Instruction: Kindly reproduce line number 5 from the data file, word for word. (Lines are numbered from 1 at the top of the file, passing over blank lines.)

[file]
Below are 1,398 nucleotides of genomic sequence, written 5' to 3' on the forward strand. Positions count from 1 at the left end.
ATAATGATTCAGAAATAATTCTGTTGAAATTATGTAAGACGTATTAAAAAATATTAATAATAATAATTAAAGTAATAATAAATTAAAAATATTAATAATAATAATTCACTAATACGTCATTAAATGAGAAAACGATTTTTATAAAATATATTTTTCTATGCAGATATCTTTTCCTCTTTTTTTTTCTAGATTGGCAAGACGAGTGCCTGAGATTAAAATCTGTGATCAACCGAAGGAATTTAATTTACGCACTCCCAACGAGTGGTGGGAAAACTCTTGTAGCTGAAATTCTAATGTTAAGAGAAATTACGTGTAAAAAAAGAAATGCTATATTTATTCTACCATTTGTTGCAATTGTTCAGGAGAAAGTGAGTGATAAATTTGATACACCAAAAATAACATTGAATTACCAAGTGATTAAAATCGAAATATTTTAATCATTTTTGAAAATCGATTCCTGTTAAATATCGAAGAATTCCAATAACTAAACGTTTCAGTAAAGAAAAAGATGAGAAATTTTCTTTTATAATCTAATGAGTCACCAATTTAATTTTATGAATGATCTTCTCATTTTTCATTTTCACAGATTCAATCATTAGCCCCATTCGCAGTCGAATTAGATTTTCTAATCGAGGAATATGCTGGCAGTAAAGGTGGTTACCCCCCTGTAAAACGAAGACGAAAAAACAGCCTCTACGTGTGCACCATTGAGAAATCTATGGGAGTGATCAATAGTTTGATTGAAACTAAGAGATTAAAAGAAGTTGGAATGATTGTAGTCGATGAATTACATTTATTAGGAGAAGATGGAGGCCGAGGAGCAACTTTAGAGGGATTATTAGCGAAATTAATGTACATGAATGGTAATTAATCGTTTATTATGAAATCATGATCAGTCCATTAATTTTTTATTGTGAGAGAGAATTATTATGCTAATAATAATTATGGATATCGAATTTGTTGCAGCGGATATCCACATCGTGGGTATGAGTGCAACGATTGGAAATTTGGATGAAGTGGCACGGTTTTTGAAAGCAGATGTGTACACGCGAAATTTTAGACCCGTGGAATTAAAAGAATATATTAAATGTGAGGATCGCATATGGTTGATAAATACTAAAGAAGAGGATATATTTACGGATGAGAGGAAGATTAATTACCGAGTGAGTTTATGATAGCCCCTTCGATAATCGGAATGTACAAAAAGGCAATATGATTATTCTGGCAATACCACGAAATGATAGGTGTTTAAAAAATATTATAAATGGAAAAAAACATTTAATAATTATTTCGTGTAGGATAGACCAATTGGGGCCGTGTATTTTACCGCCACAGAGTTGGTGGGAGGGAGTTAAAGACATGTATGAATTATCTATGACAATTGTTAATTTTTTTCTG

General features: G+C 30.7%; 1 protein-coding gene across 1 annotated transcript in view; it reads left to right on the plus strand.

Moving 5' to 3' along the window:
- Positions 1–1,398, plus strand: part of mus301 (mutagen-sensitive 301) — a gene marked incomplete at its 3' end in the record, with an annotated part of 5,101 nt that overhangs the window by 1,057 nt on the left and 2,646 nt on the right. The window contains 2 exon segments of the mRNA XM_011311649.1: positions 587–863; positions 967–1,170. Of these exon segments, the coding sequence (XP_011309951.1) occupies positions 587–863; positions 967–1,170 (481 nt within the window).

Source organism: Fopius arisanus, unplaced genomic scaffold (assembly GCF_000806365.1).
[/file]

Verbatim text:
- Positions 1–1,398, plus strand: part of mus301 (mutagen-sensitive 301) — a gene marked incomplete at its 3' end in the record, with an annotated part of 5,101 nt that overhangs the window by 1,057 nt on the left and 2,646 nt on the right. The window contains 2 exon segments of the mRNA XM_011311649.1: positions 587–863; positions 967–1,170. Of these exon segments, the coding sequence (XP_011309951.1) occupies positions 587–863; positions 967–1,170 (481 nt within the window).